“No!” said regular Molly and ran to the peg. There was her red hat hanging. Molly snatched it up and put it on her head. Then she jumped out the window and onto the roof of the house across the street. She faced away from her old house and closed her eyes and put her hands over them and called, “Will you take me home, can’t-see-it-when-you’re-looking owl?”

Molly felt the small claws of the can’t-see-it-when-you’re-looking owl grab the shoulders of her pajamas. She heard its little wings beating, and she was lifted into the air.

But just then angry little fiery green Molly jumped out the window, bounced off the roof across the street, and grabbed hold of Molly’s ankle in her fiery green hand!

Regular Molly couldn’t open her eyes. Her ankle burned and tickled. She kicked around with her feet, but little green Molly hung on tight. And so, that way, the three of them flew through the marshes of the night sky, and over the now baking Doughlands that filled the air with cookie smells, and heard the chuckling of the comets, and the muttering of the dawn gnomes sorting colors for the next day’s dawn.

Finally Molly’s feet touched the pine tree branch outside her bedroom window. The can’t-see-it-when-you’re-looking owl let go of her shoulders and fiery green Molly let go of her foot.

“Thank you, can’t-see-it-when-you’re-looking owl,” Molly said, “and thank the Queen of the Owls for me.” She opened her eyes and saw little angry green Molly slipping and sliding down the tree. Regular Molly pulled the red hat down tighter over her ears and jumped through her bedroom window and onto her bed.

She slipped her bare feet under the covers, because they had gotten quite cold.

Just then her mama came in, carrying Billy and his toothbrush. She stopped and stared at Molly’s red hat.

“I found it,” Molly said.

“How strange,” said Molly’s mama. “I thought I threw it out. It’s still too small for you.”

“Mama, please!” said Molly.

“We’ll talk about it tomorrow,” Molly’s mama said. She put Billy in the other bed and kissed him on the head. Then she turned off the light and went out.

Molly reached under her red hat and rubbed the place on her head that her mama hadn’t kissed.

When she looked over at Billy again, flickering green fiery Molly was in bed with him.

“You don’t remember how it was, do you?” said angry green Molly. “That’s the only thing I can think of to explain your behavior.”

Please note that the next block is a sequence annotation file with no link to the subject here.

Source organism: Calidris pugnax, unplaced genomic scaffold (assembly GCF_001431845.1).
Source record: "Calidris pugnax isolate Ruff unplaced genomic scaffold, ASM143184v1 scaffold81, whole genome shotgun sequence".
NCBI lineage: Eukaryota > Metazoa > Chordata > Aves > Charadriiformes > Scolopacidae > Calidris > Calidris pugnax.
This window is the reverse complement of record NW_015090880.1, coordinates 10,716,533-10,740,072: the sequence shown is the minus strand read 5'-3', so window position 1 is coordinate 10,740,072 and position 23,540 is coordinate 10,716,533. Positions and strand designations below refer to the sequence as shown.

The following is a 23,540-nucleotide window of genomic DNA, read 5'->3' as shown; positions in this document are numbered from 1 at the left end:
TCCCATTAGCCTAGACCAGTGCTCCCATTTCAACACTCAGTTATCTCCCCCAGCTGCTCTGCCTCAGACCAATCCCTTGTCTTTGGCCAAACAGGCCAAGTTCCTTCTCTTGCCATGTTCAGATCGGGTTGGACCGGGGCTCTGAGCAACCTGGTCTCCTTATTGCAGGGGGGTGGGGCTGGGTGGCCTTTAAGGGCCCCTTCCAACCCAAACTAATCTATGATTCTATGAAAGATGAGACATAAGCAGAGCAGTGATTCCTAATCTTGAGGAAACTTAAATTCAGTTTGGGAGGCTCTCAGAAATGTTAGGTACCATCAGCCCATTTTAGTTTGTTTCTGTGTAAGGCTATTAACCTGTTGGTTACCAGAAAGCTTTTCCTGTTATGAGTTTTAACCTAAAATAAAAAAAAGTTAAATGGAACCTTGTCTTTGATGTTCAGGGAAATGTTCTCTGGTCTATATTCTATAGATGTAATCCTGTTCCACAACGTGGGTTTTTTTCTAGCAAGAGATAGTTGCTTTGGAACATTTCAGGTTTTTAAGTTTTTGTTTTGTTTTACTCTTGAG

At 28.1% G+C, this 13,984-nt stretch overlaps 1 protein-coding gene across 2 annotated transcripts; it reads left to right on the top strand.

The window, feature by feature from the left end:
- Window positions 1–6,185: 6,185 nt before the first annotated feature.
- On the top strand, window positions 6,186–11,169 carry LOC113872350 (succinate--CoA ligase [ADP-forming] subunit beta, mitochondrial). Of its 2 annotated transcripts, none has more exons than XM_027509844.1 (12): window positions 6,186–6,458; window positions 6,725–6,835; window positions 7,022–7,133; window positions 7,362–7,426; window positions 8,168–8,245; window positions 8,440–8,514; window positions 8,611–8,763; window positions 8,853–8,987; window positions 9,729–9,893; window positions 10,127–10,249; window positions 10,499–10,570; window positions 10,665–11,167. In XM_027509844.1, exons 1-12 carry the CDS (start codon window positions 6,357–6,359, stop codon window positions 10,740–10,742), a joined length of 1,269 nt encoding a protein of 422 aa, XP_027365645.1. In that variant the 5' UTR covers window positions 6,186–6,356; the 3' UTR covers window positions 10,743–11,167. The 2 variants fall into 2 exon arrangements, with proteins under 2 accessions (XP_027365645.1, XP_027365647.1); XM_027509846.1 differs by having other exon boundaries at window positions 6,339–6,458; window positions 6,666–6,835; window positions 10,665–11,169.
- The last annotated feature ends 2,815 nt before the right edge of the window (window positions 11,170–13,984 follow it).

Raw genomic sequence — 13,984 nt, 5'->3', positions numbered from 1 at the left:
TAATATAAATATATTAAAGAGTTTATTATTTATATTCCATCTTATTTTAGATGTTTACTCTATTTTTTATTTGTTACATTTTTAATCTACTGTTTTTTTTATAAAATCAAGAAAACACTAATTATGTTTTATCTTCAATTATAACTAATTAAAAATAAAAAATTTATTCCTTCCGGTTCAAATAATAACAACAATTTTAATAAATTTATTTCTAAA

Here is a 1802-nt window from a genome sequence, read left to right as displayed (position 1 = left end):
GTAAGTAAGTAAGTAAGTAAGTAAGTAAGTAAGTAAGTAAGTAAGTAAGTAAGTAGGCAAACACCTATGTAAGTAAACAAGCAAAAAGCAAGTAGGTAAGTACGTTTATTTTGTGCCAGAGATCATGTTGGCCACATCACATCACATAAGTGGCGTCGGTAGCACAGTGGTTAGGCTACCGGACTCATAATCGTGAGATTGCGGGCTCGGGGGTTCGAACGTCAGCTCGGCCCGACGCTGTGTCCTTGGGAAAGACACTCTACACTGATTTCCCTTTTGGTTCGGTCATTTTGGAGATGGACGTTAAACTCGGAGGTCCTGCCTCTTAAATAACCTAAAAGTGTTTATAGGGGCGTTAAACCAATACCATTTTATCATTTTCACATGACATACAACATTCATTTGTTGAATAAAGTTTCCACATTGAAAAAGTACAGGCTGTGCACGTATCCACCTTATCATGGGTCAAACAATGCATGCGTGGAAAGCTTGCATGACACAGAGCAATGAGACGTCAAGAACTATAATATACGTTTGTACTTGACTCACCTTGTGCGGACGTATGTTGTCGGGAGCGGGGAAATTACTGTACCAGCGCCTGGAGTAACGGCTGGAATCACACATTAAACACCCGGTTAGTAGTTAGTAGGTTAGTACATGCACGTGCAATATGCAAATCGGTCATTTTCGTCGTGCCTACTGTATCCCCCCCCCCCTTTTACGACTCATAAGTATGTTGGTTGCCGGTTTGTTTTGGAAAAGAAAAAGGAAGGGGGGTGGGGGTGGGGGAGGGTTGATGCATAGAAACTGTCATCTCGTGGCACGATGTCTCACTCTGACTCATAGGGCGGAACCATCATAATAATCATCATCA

“What are you talking about?” regular Molly said, sitting up.

“Molly,” said Billy, pointing at angry green Molly.

“We had Mama and Daddy all to ourselves,” said angry green Molly. “All the hugs, all the kisses. All the stories, all the songs. All the tickles, all the laughs. And then this thing came.”

“Molly — and — Molly!” said Billy, and laughed.

“And then all of a sudden, Mama could only ever hold this thing. It was always in her arms. It sucked her strength like a vampire. It drove Daddy away,” said angry green Molly, and she put her hands over Billy’s mouth and nose and shook him. Billy choked and struggled.

Molly leaped out of bed and pulled angry green Molly away from Billy. Billy gasped and started crying.

“You shut up!” Molly shouted. Her hands burned and tingled where she held angry green Molly. “You shut up or I’ll pound you into jelly!”

“Fine,” said little angry green Molly, slithering out of regular Molly’s grasp. “Then I’ll go make friends with the crows.” And she jumped out the window.

The door banged open and Molly’s mama came in. “What did you say, young lady?” she shouted. Billy kept crying and Molly’s mama picked him up.

“What?” Molly said, standing in the middle of the room.

“I distinctly heard you threaten your little brother, and I am very surprised at you.”

“No,” Molly said, “I didn’t –“

“Are you going to make it worse now by lying?” Molly’s mama asked.

Molly shut her mouth.

Molly’s mama shut the window and locked it. “We’ll talk about this tomorrow,” she said. “Shh, Billy, it’s okay, you can sleep in bed with mama.”

“No!” Billy snuffled. “Sleep — wif — Molly.”

Molly’s mama paused and frowned. Then she put Billy back in his bed. “Do you see how much trust your little brother has in you, young lady?” she said. “I hope you try and earn it from now on.”

Then she went out.

Molly put the red hat on the windowsill to protect her and Billy, and she put Babar and Celeste and Rumpelstilskin by the door. It was about all she could do. Then she got in bed and closed her eyes. Billy was already asleep.